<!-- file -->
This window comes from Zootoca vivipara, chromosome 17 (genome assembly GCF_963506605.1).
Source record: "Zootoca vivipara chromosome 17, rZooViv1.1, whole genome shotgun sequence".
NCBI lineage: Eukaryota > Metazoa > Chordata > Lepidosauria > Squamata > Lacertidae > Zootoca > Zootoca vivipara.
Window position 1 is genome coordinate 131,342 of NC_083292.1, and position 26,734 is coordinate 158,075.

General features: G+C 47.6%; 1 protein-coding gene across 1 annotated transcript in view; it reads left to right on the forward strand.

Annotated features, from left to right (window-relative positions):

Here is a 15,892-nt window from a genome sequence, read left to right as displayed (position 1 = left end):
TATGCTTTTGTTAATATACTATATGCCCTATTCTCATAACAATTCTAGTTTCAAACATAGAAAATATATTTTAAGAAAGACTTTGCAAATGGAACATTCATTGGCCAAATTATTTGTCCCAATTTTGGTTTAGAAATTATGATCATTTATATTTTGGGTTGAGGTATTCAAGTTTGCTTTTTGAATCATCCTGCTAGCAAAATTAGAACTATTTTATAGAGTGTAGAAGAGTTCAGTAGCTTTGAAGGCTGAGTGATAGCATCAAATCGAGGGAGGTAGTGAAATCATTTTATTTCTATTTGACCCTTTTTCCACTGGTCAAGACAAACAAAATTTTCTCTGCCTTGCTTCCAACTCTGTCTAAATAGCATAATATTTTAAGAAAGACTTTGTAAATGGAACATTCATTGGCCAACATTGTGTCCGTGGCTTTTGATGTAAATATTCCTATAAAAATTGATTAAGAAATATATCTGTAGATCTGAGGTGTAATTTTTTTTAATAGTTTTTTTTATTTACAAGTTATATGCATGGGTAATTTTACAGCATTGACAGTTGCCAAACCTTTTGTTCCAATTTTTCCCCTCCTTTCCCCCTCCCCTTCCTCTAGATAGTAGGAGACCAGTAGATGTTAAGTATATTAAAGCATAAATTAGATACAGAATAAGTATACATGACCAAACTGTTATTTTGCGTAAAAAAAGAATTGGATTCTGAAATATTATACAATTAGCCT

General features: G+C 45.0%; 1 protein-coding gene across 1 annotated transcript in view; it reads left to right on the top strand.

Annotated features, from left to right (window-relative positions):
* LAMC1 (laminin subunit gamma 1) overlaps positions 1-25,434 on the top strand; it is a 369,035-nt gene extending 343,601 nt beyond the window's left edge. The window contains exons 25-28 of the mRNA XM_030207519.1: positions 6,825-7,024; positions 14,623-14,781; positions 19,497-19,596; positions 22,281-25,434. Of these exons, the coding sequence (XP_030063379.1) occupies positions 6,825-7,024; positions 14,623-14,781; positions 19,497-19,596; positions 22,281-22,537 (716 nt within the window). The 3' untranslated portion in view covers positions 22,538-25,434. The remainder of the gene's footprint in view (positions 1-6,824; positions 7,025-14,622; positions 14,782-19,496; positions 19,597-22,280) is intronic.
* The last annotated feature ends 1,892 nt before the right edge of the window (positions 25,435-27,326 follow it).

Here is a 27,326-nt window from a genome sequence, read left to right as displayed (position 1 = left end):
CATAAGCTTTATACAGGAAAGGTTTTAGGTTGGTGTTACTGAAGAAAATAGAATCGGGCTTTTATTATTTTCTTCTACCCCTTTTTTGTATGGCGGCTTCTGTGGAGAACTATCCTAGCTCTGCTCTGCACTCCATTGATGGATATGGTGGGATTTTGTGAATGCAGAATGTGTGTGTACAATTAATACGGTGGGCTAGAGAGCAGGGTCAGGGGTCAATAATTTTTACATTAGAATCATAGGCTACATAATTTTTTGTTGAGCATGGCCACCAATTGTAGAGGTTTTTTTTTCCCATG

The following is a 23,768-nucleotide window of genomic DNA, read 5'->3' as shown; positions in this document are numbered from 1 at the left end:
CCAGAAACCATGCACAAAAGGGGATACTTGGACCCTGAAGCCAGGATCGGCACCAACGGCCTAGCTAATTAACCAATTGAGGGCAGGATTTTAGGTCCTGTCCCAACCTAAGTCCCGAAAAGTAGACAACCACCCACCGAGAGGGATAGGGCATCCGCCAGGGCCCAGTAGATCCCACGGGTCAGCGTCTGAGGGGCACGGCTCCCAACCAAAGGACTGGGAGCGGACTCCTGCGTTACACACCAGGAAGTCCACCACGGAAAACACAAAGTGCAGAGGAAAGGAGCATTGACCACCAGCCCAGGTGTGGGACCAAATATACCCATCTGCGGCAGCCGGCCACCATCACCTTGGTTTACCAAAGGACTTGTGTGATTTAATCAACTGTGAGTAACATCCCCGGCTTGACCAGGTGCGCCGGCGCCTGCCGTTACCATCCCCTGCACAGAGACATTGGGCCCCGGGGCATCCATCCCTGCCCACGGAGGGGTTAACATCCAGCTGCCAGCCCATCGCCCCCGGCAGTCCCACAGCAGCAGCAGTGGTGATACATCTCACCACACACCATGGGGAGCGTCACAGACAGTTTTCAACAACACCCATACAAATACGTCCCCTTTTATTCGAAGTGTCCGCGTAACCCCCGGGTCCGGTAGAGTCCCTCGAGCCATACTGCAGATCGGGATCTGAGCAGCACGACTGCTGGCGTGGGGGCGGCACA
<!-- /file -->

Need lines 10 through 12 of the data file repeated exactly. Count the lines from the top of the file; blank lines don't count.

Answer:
Annotated features, from left to right (window-relative positions):
* LAMC1 (laminin subunit gamma 1) overlaps positions 1-25,434 on the top strand; it is a 369,035-nt gene extending 343,601 nt beyond the window's left edge. The window contains exons 25-28 of the mRNA XM_030207519.1: positions 6,825-7,024; positions 14,623-14,781; positions 19,497-19,596; positions 22,281-25,434. Of these exons, the coding sequence (XP_030063379.1) occupies positions 6,825-7,024; positions 14,623-14,781; positions 19,497-19,596; positions 22,281-22,537 (716 nt within the window). The 3' untranslated portion in view covers positions 22,538-25,434. The remainder of the gene's footprint in view (positions 1-6,824; positions 7,025-14,622; positions 14,782-19,496; positions 19,597-22,280) is intronic.
* The last annotated feature ends 1,892 nt before the right edge of the window (positions 25,435-27,326 follow it).